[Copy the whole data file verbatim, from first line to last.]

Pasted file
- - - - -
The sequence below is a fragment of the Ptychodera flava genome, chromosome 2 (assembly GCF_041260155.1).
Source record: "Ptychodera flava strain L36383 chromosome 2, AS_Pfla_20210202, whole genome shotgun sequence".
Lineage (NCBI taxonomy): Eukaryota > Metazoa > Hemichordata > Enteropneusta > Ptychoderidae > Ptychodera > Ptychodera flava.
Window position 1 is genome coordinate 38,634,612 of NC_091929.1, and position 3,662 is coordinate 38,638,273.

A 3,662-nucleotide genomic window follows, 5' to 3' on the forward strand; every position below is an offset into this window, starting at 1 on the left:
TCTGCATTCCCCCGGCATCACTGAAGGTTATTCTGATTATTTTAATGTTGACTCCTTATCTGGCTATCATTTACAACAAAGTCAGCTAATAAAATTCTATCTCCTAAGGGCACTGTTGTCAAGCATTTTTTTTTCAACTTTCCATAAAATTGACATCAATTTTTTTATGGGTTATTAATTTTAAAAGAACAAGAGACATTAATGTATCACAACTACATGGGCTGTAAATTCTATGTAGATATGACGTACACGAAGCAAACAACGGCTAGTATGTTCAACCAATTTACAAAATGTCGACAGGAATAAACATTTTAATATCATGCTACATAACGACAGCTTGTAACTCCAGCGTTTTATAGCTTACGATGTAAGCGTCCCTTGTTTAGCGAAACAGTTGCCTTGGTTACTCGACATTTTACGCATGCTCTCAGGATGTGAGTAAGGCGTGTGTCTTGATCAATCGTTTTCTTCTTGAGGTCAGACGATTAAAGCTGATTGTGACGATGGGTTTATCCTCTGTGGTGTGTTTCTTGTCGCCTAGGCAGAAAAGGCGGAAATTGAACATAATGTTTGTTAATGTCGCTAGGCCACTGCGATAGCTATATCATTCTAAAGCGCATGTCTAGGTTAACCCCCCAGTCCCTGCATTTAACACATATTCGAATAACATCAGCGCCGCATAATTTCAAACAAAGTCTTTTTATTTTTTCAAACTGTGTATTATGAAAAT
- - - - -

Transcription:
The sequence below is a fragment of the Ptychodera flava genome, chromosome 2 (assembly GCF_041260155.1).
Source record: "Ptychodera flava strain L36383 chromosome 2, AS_Pfla_20210202, whole genome shotgun sequence".
Lineage (NCBI taxonomy): Eukaryota > Metazoa > Hemichordata > Enteropneusta > Ptychoderidae > Ptychodera > Ptychodera flava.
Window position 1 is genome coordinate 38,634,612 of NC_091929.1, and position 3,662 is coordinate 38,638,273.

A 3,662-nucleotide genomic window follows, 5' to 3' on the forward strand; every position below is an offset into this window, starting at 1 on the left:
TCTGCATTCCCCCGGCATCACTGAAGGTTATTCTGATTATTTTAATGTTGACTCCTTATCTGGCTATCATTTACAACAAAGTCAGCTAATAAAATTCTATCTCCTAAGGGCACTGTTGTCAAGCATTTTTTTTTCAACTTTCCATAAAATTGACATCAATTTTTTTATGGGTTATTAATTTTAAAAGAACAAGAGACATTAATGTATCACAACTACATGGGCTGTAAATTCTATGTAGATATGACGTACACGAAGCAAACAACGGCTAGTATGTTCAACCAATTTACAAAATGTCGACAGGAATAAACATTTTAATATCATGCTACATAACGACAGCTTGTAACTCCAGCGTTTTATAGCTTACGATGTAAGCGTCCCTTGTTTAGCGAAACAGTTGCCTTGGTTACTCGACATTTTACGCATGCTCTCAGGATGTGAGTAAGGCGTGTGTCTTGATCAATCGTTTTCTTCTTGAGGTCAGACGATTAAAGCTGATTGTGACGATGGGTTTATCCTCTGTGGTGTGTTTCTTGTCGCCTAGGCAGAAAAGGCGGAAATTGAACATAATGTTTGTTAATGTCGCTAGGCCACTGCGATAGCTATATCATTCTAAAGCGCATGTCTAGGTTAACCCCCCAGTCCCTGCATTTAACACATATTCGAATAACATCAGCGCCGCATAATTTCAAACAAAGTCTTTTTATTTTTTCAAACTGTGTATTATGAAAAT